Mati Pavlack, a rabbinic student studying at Yeshiva University, returned to Poland for Pesach to help the local population prepare and celebrate the holiday. Mati Pavlak is one of two young Jewish men from Poland who came to the U.S. to study for the rabbinate with the hopes of becoming full-time rabbis in their homeland. Mati Pavlack hopes to receive his ordination in the coming year. Mati Kos, the other Polish rabbinic student, was recently ordained at the Ohr Sameach Yeshiva in Monsey.
For many years, professionally produced Jewish educational material for Polish Jews has been scarce. It has only been since the fall of the Communist regime that the Jews have been able to practice Judaism openly and freely. Four years ago the community, with the help of the Ronald S. Lauder Foundation, published the first Haggadah Shel Pesach since the Shoah exclusively for Polish Jews. Along with the traditional text and Polish translation there is a well-thought out commentary and guide to the laws of Pesach written by Rabbi Sacha Pecaric. Rabbi Pecaric had worked for the Lauder Foundation in Krakow, where he produced much of the Jewish educational material used by the various Jewish communities in Poland. The material includes a set of Chumashim, a guide to learning the Talmud, a book on the 613 commandments, a Zimiron for Shabbat and festivals as well as other much needed practical items. Before the Shoah it was rare to find Jewish books translated into Polish, as Hebrew or Yiddish was the language of most of the Jews, but today there is a need for Polish translation, commentaries and even transliteration.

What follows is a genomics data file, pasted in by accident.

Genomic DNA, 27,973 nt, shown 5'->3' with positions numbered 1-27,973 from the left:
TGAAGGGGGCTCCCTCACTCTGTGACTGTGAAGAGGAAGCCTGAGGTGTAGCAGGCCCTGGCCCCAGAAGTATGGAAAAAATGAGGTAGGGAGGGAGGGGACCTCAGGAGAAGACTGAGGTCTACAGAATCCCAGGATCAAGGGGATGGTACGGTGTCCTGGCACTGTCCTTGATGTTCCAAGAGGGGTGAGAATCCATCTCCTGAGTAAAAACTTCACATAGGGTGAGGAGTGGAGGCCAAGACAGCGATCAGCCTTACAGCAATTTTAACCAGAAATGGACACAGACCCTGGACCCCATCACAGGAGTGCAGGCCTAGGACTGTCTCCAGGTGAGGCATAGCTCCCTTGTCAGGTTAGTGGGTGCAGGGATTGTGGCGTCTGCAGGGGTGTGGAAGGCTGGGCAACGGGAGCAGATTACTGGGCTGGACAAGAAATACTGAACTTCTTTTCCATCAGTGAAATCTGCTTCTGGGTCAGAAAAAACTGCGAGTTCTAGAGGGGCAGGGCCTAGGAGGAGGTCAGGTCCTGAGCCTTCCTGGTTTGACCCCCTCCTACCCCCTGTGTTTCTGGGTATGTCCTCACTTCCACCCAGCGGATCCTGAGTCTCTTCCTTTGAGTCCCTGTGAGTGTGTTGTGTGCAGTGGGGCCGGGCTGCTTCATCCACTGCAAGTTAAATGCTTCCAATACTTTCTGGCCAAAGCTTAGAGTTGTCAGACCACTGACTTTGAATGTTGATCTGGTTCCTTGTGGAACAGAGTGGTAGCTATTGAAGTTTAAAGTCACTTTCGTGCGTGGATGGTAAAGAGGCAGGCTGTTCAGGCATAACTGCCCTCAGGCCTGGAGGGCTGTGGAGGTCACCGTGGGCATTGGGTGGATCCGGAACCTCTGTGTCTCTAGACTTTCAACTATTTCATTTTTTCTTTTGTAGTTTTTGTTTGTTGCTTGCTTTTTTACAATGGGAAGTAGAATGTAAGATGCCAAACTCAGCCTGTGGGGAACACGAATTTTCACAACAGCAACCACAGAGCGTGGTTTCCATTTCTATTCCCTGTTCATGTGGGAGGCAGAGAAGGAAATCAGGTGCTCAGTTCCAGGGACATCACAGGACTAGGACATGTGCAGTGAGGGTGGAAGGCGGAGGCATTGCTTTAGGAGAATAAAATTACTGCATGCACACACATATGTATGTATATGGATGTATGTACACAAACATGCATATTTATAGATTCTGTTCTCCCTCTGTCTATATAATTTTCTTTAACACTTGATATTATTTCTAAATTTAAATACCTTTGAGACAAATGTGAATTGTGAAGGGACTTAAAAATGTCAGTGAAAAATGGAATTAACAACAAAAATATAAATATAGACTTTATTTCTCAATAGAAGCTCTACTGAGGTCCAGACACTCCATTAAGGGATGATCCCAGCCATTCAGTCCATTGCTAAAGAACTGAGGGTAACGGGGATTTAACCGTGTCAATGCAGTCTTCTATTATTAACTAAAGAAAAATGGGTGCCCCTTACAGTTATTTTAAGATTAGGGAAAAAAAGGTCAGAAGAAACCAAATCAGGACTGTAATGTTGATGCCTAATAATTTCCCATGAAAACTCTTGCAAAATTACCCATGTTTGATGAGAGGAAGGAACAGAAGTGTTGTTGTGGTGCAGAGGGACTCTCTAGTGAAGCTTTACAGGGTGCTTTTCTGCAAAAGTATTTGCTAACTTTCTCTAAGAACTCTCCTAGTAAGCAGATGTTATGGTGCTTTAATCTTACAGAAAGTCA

Polish groups are developing a tourism route tracing the country’s Orthodox Jewish past. The Institute for the Preservation of Jewish Culture and the Carpathia Institute are developing the project, according to the Polish newspaper Gazeta Wyborcza. The trip will pass through towns that were centers of chasidic Judaism. Plans are to extend the trail into Ukraine and perhaps other countries.
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